For all its vaunted immediacy, television news has a way of transmuting even the most horrific of natural disasters into banality. Earthquake crumples Pakistan, cyclone swamps Australia, tornado thumps Oklahoma—ho-hum. We view the wreckage, listen to the shocked voices of the survivors, shake our heads sadly at the body count and pop another beer can. Unless we are there at the time or have been there, or, worst of all, have friends living—possibly dying—there, the tragedy impinges on our glutted sensibilities with the impact of a soggy paper towel hurled haphazardly from the next commercial. When Hurricane Fifi hit the Caribbean coast of Honduras last fail, killing thousands, the film clips were wishy-washy. Flattened houses, beached fishing boats, a few corpses bobbing in the cluttered tide. Yet for those of us who had visited there just five months earlier, the disaster was more than immediate.
We visualized the ruination of Roatàn, loveliest of" Honduras' Bay Islands. Coxen's Hole, the island's tiny, cozy capital, draped in seaweed. Oak Ridge Cay, where we had stayed, scoured to its bare coral bones by the furious sea, its cool, thatched houses reduced to soggy driftwood. Our stalwart fishing buddies—Bill Kepler, toothless Larry Jackson, silent Earl Cooper—dangling limp and round-eyed in the tangle of a swamped skiff while frigate birds circled overhead. And the bonefish flats—those delicate, pellucid playgrounds of some of the world's finest game fish—buried beneath a gummy cloak of marl. And the reefs where we snorkeled, their bright staghorns cracked and bleaching, lobotomized, with brain corals stacked like bowling balls among the palm trees....
We need not have worried. For Roatàn (nee Rattàn or Ruatàn) was once a pirate stronghold, and its people still know the sea—in all its furies as well as its splendors. No less a buccaneer than Harry Morgan himself used Roatàn as a base for sorties against the Spanish plate fleets in the 1600s. On the southeast side of the narrow island, the ruins of his three forts, whose guns controlled the dogleg entrance to Port Royal, stand as tough and craggy as the murderous old rascal himself. Modern treasure hunters with mine detectors and pickaxes uncover valuable artifacts of the pirate era; rum bottles, pannikins, sword and cutlass bells, old muzzle-loaders are there for the scraping, at the cost of a little sweat. More valuable than the pirate dregs, though, is the unspoiled nature of the place. It remains pretty much as the Royal Navy's cartographer, Lieutenant Henry Barnsley, found it in 1742, after the pirates had been burned out, and the island, which lies 35 miles off the coast of Honduras, became a British colony.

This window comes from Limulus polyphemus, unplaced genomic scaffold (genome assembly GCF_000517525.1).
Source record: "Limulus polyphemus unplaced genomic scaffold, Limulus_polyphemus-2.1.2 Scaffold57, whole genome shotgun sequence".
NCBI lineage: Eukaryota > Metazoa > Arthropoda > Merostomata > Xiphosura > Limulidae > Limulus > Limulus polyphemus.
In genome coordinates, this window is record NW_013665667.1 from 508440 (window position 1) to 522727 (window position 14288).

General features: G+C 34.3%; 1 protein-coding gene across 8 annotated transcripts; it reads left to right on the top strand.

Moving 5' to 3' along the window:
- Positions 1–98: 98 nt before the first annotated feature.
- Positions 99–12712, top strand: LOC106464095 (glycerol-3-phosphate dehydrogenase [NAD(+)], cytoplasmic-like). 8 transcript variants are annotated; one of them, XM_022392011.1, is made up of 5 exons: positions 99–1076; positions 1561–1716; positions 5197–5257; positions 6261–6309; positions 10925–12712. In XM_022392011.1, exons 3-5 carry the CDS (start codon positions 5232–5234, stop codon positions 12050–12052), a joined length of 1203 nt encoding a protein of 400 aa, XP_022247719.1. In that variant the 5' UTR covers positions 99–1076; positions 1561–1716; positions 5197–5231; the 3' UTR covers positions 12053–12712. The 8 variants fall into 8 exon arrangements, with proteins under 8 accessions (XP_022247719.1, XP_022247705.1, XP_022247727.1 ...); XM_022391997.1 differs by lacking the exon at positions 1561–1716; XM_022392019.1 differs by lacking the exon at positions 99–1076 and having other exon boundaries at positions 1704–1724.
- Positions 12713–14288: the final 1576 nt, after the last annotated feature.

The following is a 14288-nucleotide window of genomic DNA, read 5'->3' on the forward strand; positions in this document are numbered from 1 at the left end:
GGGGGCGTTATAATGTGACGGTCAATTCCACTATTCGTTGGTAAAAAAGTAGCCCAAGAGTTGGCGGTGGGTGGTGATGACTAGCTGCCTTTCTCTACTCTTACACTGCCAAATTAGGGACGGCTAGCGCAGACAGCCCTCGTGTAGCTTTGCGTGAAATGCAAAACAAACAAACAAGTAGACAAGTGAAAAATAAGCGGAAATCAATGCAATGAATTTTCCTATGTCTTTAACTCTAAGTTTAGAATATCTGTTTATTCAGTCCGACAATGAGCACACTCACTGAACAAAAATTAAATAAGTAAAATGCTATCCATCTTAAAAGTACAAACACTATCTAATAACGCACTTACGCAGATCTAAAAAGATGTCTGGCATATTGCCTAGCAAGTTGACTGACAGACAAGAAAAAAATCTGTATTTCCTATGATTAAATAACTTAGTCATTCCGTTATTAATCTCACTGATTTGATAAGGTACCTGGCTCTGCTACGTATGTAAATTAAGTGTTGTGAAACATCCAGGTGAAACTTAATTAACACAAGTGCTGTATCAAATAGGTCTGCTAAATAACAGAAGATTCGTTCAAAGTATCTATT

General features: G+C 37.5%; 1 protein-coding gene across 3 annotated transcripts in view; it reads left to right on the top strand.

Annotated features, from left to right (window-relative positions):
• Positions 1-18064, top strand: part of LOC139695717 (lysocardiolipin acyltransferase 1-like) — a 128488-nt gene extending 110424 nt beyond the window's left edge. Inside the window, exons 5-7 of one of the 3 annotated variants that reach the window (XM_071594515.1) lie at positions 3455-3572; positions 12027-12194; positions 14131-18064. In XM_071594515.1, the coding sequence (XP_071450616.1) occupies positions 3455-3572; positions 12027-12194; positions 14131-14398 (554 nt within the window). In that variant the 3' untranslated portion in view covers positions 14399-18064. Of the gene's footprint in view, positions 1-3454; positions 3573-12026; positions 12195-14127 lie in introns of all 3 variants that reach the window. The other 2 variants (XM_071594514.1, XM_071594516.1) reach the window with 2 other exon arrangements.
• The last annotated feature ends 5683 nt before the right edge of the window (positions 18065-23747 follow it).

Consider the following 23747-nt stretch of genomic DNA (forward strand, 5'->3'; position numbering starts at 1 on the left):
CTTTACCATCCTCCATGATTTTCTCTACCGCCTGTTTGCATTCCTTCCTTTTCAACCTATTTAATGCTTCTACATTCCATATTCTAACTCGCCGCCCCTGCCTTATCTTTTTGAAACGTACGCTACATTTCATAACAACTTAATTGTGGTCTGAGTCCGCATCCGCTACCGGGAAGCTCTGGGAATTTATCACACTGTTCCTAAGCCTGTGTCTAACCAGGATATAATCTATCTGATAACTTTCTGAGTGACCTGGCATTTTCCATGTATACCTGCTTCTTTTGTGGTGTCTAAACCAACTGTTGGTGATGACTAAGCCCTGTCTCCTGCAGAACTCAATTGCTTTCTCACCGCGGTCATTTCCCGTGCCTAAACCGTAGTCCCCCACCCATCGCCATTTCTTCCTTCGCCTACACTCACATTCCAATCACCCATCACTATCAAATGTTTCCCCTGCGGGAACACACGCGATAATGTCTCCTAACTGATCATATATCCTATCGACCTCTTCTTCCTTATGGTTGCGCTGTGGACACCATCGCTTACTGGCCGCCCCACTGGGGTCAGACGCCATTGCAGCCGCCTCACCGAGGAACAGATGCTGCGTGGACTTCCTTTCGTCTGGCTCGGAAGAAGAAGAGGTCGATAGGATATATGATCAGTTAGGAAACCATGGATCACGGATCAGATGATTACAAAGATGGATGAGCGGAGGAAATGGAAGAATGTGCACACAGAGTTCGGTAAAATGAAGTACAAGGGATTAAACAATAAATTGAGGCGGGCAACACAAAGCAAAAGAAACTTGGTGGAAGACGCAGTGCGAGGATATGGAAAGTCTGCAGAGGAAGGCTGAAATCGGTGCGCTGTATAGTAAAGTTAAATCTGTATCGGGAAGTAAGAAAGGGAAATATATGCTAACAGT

"This is a plentiful I Island," wrote Barnsley, "Abounding with Wild Hoggs, Deer, Indian Conies, Wild Fowl, and Quantitys of Tyrtle, and fine Fish &ct.... The South Side is very Convenient for Shiping, having many fine Harbours. The North Side is bounded by a Reef of Rocks that Extend from one End of the Island to the Other.... It is likewise very Healthy the Inhabitants hereabout generally living to a Great Age."
Ladies and gentlemen, meet Larry Bee Jackson of Roatàn. Though Larry has yet to Achieve a particularly Great Age—he is only 25—he is nonetheless very Healthy. Short, wide and plump, Larry is the champion beer drinker and barracuda eater of Oak Ridge Cay, a tiny coral islet off Roatàn's southeast shore. Since this is the side of the island "Convenient for Shipping," Larry is also an accomplished boatman. At least he is an accomplished fiddler with, and curser at, recalcitrant outboard motors. His curses usually work, uttered as they are through a clenched jaw, the upper front teeth of which are missing. As for the fiddling, Larry is all thumbs. Literally. He has two thumbs on his right hand, a smaller one growing out of the base of the main one. At first the sight of these freak digits puts the newcomber off. You shake hands with Larry Bee and you do a double take. Yuk! Why doesn't he have the "baby" thumb removed? Then you realize: Why should he? What other person on Oak Ridge Cay has that many thumbs? It is a sign of distinction, one to be proud of, and Larry is nothing if not proud.